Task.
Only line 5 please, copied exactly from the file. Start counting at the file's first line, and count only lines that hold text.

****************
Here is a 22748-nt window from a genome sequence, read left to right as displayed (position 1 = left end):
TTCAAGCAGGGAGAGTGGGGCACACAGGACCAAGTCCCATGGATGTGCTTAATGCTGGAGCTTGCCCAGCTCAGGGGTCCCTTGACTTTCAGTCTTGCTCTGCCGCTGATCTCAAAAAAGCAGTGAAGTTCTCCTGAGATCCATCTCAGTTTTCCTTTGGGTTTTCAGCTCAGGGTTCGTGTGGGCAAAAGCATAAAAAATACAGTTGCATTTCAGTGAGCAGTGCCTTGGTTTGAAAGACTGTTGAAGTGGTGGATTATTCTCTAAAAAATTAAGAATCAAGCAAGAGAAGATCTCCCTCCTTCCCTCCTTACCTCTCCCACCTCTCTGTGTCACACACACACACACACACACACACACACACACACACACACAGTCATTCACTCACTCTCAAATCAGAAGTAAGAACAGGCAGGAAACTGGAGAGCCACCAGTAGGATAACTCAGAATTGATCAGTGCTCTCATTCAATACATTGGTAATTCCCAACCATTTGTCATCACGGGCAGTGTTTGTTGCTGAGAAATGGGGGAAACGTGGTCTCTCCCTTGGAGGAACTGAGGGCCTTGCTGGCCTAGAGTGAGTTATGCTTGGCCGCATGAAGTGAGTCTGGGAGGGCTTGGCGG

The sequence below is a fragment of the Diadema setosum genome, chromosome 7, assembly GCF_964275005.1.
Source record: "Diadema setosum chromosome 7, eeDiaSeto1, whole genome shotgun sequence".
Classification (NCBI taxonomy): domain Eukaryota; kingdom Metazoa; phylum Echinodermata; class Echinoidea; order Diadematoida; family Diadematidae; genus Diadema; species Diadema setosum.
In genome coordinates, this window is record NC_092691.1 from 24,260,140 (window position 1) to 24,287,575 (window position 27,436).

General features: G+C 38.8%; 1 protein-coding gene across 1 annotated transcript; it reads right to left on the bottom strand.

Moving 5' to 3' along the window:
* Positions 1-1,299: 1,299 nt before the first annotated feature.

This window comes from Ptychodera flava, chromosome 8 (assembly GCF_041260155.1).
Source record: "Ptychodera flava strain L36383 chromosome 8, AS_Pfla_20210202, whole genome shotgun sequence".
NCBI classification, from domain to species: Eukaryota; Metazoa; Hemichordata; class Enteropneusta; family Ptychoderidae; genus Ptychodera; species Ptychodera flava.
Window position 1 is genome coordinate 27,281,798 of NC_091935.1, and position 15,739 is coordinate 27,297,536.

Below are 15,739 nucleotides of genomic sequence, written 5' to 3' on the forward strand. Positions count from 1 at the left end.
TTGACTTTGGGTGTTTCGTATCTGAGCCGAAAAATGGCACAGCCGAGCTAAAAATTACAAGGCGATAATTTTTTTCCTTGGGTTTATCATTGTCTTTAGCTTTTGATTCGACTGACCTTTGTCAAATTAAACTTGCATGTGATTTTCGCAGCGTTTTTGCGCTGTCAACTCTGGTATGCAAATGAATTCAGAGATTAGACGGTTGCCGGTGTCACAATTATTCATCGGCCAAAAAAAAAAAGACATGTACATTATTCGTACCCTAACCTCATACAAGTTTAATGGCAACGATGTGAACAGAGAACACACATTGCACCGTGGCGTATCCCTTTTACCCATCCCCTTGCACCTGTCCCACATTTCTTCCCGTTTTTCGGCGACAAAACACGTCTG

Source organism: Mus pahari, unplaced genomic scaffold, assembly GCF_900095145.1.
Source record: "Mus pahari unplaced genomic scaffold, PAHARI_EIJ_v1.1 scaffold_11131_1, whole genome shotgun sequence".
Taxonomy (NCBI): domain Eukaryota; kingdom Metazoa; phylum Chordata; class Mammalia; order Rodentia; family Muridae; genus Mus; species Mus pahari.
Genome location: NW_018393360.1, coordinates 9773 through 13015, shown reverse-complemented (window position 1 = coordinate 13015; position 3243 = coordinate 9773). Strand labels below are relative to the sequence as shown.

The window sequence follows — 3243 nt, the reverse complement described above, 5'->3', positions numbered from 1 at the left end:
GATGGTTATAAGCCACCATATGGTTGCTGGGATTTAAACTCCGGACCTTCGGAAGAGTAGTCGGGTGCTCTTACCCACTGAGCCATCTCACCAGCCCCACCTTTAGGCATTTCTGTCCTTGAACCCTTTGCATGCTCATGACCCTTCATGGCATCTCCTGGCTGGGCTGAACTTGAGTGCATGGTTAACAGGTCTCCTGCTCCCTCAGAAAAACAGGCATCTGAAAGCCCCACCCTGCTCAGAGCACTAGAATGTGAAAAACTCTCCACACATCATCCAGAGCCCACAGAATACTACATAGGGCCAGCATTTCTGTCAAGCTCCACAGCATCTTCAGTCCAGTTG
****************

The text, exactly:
Classification (NCBI taxonomy): domain Eukaryota; kingdom Metazoa; phylum Echinodermata; class Echinoidea; order Diadematoida; family Diadematidae; genus Diadema; species Diadema setosum.